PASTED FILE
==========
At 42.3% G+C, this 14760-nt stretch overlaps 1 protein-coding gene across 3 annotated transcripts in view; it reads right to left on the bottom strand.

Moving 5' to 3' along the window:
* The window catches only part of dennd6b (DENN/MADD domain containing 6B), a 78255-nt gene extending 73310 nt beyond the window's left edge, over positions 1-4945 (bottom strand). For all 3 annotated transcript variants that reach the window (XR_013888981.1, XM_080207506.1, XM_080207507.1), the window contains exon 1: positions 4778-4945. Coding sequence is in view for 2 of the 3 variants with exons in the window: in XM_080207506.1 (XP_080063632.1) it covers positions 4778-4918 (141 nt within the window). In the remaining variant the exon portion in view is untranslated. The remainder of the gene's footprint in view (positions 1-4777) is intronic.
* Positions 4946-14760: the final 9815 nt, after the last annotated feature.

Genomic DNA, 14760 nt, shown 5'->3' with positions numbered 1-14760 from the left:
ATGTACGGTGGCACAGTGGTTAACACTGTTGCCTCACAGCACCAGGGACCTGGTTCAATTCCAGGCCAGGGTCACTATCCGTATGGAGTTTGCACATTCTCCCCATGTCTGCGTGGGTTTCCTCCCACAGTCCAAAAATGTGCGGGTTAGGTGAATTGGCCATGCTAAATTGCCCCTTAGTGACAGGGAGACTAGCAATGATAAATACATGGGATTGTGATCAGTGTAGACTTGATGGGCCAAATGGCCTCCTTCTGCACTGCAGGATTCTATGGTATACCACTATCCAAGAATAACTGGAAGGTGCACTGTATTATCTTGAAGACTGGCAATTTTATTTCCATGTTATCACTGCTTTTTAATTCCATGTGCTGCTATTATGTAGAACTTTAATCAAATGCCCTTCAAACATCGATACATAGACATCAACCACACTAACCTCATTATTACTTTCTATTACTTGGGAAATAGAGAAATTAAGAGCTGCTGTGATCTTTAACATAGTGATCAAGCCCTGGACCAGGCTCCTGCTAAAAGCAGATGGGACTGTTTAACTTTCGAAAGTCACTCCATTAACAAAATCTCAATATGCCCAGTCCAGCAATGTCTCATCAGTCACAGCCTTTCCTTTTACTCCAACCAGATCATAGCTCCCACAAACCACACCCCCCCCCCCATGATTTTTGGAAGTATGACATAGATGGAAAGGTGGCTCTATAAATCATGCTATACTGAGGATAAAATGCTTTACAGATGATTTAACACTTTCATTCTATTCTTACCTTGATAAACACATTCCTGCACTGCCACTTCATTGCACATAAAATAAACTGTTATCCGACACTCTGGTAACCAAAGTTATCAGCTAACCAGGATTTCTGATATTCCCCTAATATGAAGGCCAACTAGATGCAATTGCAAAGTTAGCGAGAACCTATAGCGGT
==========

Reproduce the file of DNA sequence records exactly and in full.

At 42.3% G+C, this 14760-nt stretch overlaps 1 protein-coding gene across 3 annotated transcripts in view; it reads right to left on the bottom strand.

Moving 5' to 3' along the window:
* The window catches only part of dennd6b (DENN/MADD domain containing 6B), a 78255-nt gene extending 73310 nt beyond the window's left edge, over positions 1-4945 (bottom strand). For all 3 annotated transcript variants that reach the window (XR_013888981.1, XM_080207506.1, XM_080207507.1), the window contains exon 1: positions 4778-4945. Coding sequence is in view for 2 of the 3 variants with exons in the window: in XM_080207506.1 (XP_080063632.1) it covers positions 4778-4918 (141 nt within the window). In the remaining variant the exon portion in view is untranslated. The remainder of the gene's footprint in view (positions 1-4777) is intronic.
* Positions 4946-14760: the final 9815 nt, after the last annotated feature.

Genomic DNA, 14760 nt, shown 5'->3' with positions numbered 1-14760 from the left:
ATGTACGGTGGCACAGTGGTTAACACTGTTGCCTCACAGCACCAGGGACCTGGTTCAATTCCAGGCCAGGGTCACTATCCGTATGGAGTTTGCACATTCTCCCCATGTCTGCGTGGGTTTCCTCCCACAGTCCAAAAATGTGCGGGTTAGGTGAATTGGCCATGCTAAATTGCCCCTTAGTGACAGGGAGACTAGCAATGATAAATACATGGGATTGTGATCAGTGTAGACTTGATGGGCCAAATGGCCTCCTTCTGCACTGCAGGATTCTATGGTATACCACTATCCAAGAATAACTGGAAGGTGCACTGTATTATCTTGAAGACTGGCAATTTTATTTCCATGTTATCACTGCTTTTTAATTCCATGTGCTGCTATTATGTAGAACTTTAATCAAATGCCCTTCAAACATCGATACATAGACATCAACCACACTAACCTCATTATTACTTTCTATTACTTGGGAAATAGAGAAATTAAGAGCTGCTGTGATCTTTAACATAGTGATCAAGCCCTGGACCAGGCTCCTGCTAAAAGCAGATGGGACTGTTTAACTTTCGAAAGTCACTCCATTAACAAAATCTCAATATGCCCAGTCCAGCAATGTCTCATCAGTCACAGCCTTTCCTTTTACTCCAACCAGATCATAGCTCCCACAAACCACACCCCCCCCCCCATGATTTTTGGAAGTATGACATAGATGGAAAGGTGGCTCTATAAATCATGCTATACTGAGGATAAAATGCTTTACAGATGATTTAACACTTTCATTCTATTCTTACCTTGATAAACACATTCCTGCACTGCCACTTCATTGCACATAAAATAAACTGTTATCCGACACTCTGGTAACCAAAGTTATCAGCTAACCAGGATTTCTGATATTCCCCTAATATGAAGGCCAACTAGATGCAATTGCAAAGTTAGCGAGAACCTATAGCGGT